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Saturday
Feb062010

SF Supermeet - Canon Announcements

There are e ton of people reviewing the "Big Announcement" from Canon last night. So I think I'll throw my .02 cents in the ring.

Face it, everyone wants, AND ASSUMES, that Canon will be announcing a hybrid camera this year, maybe as soon as NAB, supposedly it was gonna be last night. What do we mean by a "hybrid"? What everyone wants is a proper video style camera but with a giant sensor like the 5D, or even a 1.6 crop sensor like the 7D.  

A "proper video camera" would solve the ergonomic problems of the DSLR bodies, it would have a useable audio sub-system, it would have a flip out screen that was viewable form multiple angles AND it would have a large sensor like the DSLRs and the Canon lens mount that would allow you access to the wonderful Canon Lens family. Thats what everyone wants. 

My guess... its not gonna happen.

What did they announce? 

A New Plug In

A really cool new FCP plug in. This plug in will allow you to bypass the entire transcode dance that we have all been doing with the MPEG Streamclip or Compressor. Here is how the plug in works. First you mount your CF card from the field. The you run Log and Transfer and pick the ProRes Coded you want to use, it only seems to work with ProRes as the output format. You can then name your "Reel" and add other metadata, Choose your in and out points just like you would expect to be able to do in Log and Transfer, choose the clips you actually WANT to transfer and let it rip.

There are two really cool added features. First, timecode. Well sort of, it will take the time of day from the camera body at the time that a clip was made and fake some timecode from that frame forward. So each clip has different code and no longer will ever clip start at 00:00:00:00. Pretty cool.

The other feature addd by the plug it is that all the metadata that the camera would have put into a RAW or JPEG file if you had snapped a photo at the time you started the clip (or maybe when you stopped the clip) will be embedded in the clip. If you don't know that metadata is in the .THM file that is already on your CF Card. If you change .THM to .jpg and open it in iPhoto or Aperture you can read that metadata now.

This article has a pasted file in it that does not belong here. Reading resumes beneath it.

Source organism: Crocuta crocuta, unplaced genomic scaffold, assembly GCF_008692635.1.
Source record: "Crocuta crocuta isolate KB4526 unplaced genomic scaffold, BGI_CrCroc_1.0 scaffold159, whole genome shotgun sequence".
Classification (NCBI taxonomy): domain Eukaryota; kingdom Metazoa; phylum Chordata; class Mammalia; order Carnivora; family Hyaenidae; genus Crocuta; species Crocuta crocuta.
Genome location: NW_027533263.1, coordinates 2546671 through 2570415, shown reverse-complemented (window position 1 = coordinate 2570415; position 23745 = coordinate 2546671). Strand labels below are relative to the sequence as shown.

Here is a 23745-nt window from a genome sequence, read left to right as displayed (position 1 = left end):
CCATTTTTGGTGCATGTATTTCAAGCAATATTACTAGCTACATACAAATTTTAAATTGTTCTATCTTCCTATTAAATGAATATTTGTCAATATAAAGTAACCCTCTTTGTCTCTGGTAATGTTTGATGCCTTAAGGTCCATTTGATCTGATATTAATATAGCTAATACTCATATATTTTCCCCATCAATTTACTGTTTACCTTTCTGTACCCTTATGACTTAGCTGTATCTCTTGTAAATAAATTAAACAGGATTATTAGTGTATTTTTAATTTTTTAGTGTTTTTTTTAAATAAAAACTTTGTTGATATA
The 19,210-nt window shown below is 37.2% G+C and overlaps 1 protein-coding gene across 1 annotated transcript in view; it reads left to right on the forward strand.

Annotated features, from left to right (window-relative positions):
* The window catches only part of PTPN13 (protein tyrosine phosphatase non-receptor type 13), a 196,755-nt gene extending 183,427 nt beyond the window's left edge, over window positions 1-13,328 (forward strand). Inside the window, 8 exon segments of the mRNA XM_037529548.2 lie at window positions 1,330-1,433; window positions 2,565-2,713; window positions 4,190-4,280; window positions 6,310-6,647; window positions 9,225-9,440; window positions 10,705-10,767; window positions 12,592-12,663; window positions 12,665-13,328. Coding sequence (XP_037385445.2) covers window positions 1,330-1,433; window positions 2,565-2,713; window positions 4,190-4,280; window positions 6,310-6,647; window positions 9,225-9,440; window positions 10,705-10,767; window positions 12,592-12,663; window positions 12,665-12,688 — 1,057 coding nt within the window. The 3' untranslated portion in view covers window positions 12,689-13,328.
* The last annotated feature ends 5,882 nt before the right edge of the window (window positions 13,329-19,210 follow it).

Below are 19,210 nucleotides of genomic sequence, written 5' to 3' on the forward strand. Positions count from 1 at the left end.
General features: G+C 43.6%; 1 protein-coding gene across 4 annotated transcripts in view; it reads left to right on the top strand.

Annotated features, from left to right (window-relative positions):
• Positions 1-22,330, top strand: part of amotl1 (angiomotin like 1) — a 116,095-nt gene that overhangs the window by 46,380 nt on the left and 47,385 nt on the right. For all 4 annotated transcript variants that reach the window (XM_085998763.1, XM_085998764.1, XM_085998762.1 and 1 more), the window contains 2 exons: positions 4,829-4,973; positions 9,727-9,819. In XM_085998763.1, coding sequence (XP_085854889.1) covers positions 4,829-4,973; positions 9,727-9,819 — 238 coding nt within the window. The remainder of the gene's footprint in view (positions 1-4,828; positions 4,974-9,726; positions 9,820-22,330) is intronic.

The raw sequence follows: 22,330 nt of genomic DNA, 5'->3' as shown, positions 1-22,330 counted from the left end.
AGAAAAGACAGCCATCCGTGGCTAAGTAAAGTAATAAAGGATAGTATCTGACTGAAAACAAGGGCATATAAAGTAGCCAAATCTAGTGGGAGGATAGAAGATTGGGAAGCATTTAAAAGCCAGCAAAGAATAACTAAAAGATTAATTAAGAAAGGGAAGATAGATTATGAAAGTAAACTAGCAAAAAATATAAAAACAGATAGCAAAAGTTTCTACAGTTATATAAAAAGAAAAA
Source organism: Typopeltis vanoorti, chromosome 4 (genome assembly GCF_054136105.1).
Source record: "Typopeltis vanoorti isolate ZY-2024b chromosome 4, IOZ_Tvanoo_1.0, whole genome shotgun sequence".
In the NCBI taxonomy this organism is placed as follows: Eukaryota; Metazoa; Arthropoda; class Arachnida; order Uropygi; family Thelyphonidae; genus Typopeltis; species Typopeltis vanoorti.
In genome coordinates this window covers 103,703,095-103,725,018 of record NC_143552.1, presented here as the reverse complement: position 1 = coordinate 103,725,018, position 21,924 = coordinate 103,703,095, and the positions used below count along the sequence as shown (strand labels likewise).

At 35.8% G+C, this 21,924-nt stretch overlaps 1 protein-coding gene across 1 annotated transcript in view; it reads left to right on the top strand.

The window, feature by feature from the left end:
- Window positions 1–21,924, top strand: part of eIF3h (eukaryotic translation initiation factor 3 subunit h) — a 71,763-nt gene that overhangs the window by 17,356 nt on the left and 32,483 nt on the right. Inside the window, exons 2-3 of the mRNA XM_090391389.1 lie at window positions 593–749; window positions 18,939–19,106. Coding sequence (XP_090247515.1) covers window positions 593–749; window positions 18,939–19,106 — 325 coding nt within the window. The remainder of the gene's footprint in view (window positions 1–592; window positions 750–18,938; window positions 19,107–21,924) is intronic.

All in all, this plug in looks really cool. It will easily become the defacto workflow for HDSLR shooters (well the Canon ones at least).

A New CODEC

This had leaked, or was released, a few nights earlier. This can be read about anywhere but basically its a Long GOP MPEG-2 50 megabit codec. The dude from Canon showed some frame grabs and explained the difference between 4:2:2 and 4:2:0 and why this is far superior and it looked great. The core problem was that it will not be in the DSLRs. When pushed on the subject in Q&A and asked would it be in a "firmware update" to the DSLRs all he said was, "well its not that easy, the codec that the DSLRs record to is baked into the hardware". Short answer, we're totally stuck with H264 for the time being with the hardware we currently have. Which makes sense.

A New Camera

Ah, now we talking. Is this the Hybrid we all want. Short answer? NOPE. It looked like an HVX-200. Had a fixed lens so you can't use the bad ass Canon lenses. I am pretty sure I heard it won't have the big sensors, and if it was they sure were vague about telling us. And basically they had nothing but a mockup under a plexiglass box. 

Bottom line... if you were waiting to go by your Zacuto or Redrock Micro support gear because you thought you were gonna get your new Hybrid Canon camera in the next couple months, forget it. Go buy your Tactical Shooter or Captain Stubling now. Well... that my opinion, I could be wrong.

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    Response: Hollister

Reader Comments (1)

It's 1/3" sensors. We already have a great codec, detachable lens, great ergonomic, 1/3" camera for under $10K, the Panasonic HPX300 AVC-Intra 100 model. That means Canon's camera needs to be well under $5K. Obviously Canon's SLR and video camera departments don't communicate with each other.

Happily, Panasonic will be showing a large sensor video camera at NAB, but it may only be 2/3", using AVCCAM codec--no match for the new Canon codec.

February 6, 2010 | Unregistered CommenterJeff Regan

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